When considering issues of embodiment in feminist discourse, it proves vital to discuss matters of corporeal adornment and modification.  However, I found some of the topics in this week’s readings problematic, as I feel it is dangerous to rely too heavily on material objects—namely, clothes and fashion—when attempting to describe or characterize one’s feminism.  Specifically, in her piece “Women Recovering Our Clothes,” Young asserts that by analyzing women’s pleasure and preoccupation with clothes not in terms of attempting to conform to beauty ideals or satisfy the (internalized) male gaze, but instead more subjective pleasures yielded by clothing—in terms of touch, female bonding, and fantasy or play—women can effectively reclaim this “female-specific intrinsic value” and incorporate it into their individual conception of feminism.  Although I agree that a reclamation and redefinition of practices traditionally associated with the feminine is appealing and perhaps even ostensibly beneficial for some, for me, feminism is inherently and necessarily political, and I tend to feel that emphasizing material things like dress may trivialize this political nature.  Of course, I realize that nothing is beyond the scope of political theorizing, but I feel that Young’s position to reclaim clothing may undermine more pressing issues of feminism.

Another contention I have with Young’s piece was that she neglected to effectively account for or discuss notions of consumerism or the position of women as a targeted demographic for marketing.  For me, when superficially considering why women are so preoccupied with clothing or gain so much enjoyment from clothes, my immediate attitude is that much of this perceived pleasure is the effect of a consumerist culture and proficient marketing, a relevant point that I feel Young neglects to fully address.  Similarly, I agree with Groeneveld that by appropriating dressing-up and taking pleasure in clothing as feminist, some may be erroneously according empowerment with consumption.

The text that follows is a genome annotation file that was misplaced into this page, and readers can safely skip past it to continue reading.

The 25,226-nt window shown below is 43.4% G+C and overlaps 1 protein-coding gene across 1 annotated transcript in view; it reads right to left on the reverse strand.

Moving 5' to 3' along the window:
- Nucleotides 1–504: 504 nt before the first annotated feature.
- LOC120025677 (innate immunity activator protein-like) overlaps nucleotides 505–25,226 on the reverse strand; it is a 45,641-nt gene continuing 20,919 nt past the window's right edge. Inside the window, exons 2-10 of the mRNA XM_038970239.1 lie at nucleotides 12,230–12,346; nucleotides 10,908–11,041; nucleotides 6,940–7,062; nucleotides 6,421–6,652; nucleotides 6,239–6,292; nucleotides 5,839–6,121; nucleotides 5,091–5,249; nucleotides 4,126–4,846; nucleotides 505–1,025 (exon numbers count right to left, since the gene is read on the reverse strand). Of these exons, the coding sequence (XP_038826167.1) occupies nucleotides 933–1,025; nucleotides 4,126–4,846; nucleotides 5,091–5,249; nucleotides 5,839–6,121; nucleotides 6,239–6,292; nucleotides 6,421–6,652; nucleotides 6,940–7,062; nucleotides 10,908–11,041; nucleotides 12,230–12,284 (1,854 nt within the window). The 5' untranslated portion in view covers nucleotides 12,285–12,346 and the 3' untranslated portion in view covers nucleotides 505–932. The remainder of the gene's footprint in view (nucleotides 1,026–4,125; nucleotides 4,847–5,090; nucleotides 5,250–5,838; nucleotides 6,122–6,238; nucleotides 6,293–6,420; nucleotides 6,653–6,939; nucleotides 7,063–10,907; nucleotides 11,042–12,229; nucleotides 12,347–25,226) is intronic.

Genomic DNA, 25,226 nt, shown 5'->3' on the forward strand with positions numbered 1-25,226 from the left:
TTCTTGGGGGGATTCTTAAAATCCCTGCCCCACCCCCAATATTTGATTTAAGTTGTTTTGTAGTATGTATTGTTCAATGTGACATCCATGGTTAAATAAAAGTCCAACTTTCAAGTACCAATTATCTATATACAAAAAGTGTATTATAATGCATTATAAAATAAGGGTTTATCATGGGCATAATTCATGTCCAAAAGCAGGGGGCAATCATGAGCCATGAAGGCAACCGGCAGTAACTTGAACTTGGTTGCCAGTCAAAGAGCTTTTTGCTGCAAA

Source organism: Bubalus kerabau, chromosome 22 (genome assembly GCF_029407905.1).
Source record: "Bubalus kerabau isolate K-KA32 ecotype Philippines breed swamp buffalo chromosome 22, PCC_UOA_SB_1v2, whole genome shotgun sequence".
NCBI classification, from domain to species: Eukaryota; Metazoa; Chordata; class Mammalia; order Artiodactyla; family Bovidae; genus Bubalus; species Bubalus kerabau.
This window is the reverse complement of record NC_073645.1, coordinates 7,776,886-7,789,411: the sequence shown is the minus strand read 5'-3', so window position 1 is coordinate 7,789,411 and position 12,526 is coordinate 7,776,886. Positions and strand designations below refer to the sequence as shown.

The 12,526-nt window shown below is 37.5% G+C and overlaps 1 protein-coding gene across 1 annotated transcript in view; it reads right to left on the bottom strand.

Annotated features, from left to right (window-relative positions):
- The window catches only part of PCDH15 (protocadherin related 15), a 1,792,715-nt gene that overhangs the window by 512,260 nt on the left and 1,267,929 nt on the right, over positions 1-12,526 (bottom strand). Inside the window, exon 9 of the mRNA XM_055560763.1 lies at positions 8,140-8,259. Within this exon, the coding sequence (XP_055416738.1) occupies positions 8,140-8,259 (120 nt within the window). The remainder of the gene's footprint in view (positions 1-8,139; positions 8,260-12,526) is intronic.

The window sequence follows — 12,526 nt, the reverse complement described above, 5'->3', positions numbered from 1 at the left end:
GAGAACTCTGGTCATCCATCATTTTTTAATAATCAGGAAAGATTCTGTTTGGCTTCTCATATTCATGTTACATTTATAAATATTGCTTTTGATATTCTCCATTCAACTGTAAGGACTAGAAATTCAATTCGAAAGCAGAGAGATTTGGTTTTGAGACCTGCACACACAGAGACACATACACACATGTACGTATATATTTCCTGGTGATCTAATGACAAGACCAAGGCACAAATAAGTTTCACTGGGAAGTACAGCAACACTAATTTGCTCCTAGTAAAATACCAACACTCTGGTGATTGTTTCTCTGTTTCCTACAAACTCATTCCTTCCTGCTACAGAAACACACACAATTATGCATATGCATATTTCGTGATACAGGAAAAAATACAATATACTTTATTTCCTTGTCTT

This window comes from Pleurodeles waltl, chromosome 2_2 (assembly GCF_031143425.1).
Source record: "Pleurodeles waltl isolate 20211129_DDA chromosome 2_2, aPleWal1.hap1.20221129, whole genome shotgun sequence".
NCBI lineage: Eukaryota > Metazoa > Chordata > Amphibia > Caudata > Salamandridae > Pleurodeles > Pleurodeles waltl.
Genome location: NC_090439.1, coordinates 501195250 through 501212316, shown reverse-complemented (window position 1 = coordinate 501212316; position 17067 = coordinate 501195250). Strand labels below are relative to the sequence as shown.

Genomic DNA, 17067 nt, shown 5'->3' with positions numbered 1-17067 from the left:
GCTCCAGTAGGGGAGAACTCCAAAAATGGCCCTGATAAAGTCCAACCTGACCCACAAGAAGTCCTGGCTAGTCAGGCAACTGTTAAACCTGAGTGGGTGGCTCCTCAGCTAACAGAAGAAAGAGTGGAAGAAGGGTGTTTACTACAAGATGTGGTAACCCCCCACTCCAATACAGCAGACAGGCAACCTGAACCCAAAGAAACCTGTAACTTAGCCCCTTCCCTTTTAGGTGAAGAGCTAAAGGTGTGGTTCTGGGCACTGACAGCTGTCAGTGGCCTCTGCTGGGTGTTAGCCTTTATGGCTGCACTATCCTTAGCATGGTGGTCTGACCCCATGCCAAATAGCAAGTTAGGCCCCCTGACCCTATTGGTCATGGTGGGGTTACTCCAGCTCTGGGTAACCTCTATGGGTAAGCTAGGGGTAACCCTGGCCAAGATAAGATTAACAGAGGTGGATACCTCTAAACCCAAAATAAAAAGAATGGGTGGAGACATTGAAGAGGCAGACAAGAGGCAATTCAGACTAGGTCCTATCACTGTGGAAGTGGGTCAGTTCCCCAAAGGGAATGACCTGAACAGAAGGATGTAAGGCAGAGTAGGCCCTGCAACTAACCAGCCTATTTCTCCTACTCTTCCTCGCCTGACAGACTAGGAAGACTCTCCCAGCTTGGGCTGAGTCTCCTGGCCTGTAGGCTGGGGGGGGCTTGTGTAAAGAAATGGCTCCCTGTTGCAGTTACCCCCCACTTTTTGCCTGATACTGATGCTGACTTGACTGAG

Although I did find some of this week’s readings somewhat unconvincing,  reading and thinking about modifying the body through material means helped me develop and reinforce one position of mine regarding the issue.  I find that concerning bodily adornment and modification, I am more aligned with the “free choice” faction that Groeneveld explains in her piece.  That is, I feel that it is counter-productive to criticize women who engage in stereotypically feminine behaviors or those that conform to notions of hegemonic beauty, such as dressing up “girly” or getting cosmetic surgery.  Although I realize that these practices are probably at least in part socially constructed, as these women are complicit to and often reproduce and reinforce oppressive beauty ideals, I still feel that it is fundamental in feminism to allow women to claim autonomy over their bodies and use it as a means of expression in ways they wish; or, as my mother sagaciously related to me the other day: “true liberation means choice.”